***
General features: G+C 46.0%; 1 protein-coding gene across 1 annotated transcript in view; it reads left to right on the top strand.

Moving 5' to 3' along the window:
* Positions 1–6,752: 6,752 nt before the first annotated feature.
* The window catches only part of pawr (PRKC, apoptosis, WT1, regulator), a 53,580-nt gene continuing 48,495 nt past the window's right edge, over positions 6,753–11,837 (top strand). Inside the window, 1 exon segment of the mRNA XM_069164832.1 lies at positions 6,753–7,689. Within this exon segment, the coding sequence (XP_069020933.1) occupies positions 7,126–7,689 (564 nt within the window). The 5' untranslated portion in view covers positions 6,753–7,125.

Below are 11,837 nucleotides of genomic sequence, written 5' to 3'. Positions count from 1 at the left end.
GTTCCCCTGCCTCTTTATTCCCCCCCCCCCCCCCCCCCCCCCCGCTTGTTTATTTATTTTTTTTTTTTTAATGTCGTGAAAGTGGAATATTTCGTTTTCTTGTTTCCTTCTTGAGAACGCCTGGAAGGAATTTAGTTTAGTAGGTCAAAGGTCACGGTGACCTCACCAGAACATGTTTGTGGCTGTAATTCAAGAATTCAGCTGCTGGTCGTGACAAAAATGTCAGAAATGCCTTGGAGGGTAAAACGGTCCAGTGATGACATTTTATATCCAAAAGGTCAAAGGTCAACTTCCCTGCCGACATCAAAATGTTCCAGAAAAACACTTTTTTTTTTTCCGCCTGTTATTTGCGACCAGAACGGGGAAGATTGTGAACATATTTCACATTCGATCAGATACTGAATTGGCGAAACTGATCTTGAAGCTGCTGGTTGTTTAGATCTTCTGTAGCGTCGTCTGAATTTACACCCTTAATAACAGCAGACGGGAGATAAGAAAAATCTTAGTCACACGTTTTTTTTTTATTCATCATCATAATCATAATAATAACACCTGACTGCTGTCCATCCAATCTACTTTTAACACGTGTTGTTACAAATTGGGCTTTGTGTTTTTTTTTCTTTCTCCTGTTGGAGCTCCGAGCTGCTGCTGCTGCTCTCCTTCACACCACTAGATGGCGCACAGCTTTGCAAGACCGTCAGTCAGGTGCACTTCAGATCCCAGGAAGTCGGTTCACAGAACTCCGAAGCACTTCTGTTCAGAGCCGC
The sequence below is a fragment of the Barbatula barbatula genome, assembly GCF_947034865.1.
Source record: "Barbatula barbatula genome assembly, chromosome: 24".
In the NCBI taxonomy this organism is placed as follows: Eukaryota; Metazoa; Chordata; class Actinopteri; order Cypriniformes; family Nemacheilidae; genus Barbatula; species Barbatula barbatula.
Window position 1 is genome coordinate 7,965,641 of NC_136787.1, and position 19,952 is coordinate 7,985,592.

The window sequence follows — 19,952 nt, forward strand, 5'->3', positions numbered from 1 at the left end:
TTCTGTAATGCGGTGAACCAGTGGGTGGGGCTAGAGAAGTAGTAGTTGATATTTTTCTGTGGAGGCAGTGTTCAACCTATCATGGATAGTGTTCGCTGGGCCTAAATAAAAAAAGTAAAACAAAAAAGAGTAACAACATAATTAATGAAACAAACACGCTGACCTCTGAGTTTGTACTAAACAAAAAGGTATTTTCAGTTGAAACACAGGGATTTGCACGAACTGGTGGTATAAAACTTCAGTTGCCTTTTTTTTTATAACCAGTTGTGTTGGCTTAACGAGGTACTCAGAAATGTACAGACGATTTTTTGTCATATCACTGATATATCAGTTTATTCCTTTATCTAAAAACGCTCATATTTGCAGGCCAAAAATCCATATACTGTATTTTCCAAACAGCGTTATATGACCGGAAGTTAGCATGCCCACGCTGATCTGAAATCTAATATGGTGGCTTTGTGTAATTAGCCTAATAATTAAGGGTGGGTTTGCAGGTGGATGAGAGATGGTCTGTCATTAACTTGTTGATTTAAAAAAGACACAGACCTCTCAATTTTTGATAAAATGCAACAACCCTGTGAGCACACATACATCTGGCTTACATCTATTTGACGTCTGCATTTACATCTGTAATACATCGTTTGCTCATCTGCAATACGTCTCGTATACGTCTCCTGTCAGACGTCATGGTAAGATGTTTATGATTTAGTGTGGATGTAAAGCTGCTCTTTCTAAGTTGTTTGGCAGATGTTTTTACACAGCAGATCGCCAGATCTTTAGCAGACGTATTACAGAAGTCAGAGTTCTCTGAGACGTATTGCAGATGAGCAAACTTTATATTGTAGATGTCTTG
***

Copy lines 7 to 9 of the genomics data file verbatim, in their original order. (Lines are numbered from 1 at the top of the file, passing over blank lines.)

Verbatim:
The sequence below is a fragment of the Barbatula barbatula genome, assembly GCF_947034865.1.
Source record: "Barbatula barbatula genome assembly, chromosome: 24".
In the NCBI taxonomy this organism is placed as follows: Eukaryota; Metazoa; Chordata; class Actinopteri; order Cypriniformes; family Nemacheilidae; genus Barbatula; species Barbatula barbatula.